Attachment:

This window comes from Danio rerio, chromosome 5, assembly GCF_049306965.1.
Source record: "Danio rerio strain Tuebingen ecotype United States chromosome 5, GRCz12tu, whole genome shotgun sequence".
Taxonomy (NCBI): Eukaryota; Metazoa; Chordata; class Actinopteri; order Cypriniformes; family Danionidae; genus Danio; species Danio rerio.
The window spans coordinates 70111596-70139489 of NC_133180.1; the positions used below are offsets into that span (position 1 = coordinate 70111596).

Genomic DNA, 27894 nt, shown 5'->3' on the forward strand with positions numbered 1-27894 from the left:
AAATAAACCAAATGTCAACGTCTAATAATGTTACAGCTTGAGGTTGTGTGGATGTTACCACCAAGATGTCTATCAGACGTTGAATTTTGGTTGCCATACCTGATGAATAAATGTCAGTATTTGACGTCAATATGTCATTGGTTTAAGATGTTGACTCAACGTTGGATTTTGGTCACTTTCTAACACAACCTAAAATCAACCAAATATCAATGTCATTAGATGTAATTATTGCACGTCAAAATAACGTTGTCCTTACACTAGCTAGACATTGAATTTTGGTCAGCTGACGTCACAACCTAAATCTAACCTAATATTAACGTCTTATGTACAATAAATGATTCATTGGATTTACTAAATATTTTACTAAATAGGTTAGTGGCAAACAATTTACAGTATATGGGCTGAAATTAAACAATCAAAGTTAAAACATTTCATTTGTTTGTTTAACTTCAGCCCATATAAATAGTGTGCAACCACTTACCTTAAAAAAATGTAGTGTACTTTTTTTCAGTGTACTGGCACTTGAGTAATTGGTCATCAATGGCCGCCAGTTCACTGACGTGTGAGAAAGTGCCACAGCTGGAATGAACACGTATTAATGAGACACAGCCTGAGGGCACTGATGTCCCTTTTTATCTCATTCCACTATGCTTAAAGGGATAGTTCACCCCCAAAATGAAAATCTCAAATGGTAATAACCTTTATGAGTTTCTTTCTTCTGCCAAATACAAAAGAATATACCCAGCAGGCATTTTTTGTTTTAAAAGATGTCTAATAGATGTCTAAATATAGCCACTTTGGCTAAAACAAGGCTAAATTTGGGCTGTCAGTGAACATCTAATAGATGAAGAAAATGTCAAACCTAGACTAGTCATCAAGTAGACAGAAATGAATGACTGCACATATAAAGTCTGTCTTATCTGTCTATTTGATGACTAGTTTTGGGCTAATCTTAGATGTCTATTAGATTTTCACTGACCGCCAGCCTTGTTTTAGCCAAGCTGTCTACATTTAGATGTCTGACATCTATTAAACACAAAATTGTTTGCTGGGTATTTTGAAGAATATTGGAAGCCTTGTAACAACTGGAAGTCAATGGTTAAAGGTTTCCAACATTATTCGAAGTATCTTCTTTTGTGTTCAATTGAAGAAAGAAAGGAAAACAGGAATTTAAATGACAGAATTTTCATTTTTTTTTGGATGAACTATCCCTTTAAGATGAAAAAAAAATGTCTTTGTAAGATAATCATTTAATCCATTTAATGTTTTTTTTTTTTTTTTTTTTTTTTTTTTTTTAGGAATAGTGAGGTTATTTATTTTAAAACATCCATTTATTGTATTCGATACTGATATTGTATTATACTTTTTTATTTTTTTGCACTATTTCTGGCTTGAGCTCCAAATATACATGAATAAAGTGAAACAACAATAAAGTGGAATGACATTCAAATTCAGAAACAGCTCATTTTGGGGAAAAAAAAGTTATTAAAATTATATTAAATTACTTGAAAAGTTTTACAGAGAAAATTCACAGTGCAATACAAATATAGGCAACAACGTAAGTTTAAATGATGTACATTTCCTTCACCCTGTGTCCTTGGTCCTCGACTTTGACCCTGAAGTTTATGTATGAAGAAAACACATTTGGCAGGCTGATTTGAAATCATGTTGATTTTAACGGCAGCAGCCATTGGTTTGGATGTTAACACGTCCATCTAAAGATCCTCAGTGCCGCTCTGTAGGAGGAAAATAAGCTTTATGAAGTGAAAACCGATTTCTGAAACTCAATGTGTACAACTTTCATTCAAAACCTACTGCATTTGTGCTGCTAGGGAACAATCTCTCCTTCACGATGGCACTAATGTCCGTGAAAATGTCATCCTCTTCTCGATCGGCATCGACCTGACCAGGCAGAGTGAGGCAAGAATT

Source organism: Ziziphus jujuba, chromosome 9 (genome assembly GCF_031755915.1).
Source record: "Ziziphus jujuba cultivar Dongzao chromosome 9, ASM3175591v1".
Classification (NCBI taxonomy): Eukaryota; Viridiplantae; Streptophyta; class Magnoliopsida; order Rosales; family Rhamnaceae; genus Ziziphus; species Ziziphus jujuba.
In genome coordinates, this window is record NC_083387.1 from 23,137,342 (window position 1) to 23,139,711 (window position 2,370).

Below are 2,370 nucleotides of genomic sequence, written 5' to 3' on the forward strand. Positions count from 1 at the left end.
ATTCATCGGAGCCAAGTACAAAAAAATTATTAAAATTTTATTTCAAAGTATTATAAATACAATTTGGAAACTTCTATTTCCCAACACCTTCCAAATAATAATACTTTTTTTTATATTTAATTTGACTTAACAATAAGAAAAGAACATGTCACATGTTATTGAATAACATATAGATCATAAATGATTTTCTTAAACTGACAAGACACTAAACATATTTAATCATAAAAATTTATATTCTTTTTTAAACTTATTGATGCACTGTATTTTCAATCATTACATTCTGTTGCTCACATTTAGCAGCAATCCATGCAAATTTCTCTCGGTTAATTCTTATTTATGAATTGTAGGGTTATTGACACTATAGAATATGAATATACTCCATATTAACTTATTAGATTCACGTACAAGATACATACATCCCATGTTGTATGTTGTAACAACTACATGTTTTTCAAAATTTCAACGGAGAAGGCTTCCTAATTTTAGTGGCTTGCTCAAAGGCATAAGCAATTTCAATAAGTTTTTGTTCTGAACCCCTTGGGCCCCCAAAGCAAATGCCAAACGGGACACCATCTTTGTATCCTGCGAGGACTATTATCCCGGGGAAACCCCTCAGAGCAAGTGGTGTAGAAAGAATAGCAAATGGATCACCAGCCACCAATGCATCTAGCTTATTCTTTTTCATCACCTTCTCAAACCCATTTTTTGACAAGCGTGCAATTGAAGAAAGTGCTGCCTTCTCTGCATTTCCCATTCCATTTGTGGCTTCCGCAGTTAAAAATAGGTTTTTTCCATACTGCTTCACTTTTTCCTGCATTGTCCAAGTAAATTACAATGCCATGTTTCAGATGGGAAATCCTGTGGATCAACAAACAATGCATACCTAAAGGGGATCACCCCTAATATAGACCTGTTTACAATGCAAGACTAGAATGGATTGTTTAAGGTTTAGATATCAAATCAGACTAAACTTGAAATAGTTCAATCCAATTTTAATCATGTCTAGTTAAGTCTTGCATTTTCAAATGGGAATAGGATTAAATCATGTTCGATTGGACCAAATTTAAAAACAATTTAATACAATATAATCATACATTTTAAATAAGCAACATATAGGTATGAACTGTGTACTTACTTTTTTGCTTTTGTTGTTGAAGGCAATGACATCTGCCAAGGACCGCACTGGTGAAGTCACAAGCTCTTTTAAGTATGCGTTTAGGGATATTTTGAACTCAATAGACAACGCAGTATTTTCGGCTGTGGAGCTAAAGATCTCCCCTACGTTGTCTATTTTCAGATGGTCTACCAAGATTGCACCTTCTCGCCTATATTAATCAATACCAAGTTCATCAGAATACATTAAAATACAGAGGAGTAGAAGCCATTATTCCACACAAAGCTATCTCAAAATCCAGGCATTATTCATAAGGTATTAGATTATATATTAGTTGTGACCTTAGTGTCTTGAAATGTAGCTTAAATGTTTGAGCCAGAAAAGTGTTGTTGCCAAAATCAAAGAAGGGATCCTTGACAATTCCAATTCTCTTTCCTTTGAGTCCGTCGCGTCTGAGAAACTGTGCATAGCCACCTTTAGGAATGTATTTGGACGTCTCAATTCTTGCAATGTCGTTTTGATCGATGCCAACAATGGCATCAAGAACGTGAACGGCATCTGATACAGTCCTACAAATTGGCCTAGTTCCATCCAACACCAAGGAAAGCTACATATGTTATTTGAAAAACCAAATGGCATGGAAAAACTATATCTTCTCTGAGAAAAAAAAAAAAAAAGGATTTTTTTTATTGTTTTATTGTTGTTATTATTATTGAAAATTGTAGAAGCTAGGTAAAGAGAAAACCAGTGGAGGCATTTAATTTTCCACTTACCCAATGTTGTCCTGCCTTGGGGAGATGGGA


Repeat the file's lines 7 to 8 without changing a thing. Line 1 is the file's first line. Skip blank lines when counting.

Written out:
Source organism: Ziziphus jujuba, chromosome 9 (genome assembly GCF_031755915.1).
Source record: "Ziziphus jujuba cultivar Dongzao chromosome 9, ASM3175591v1".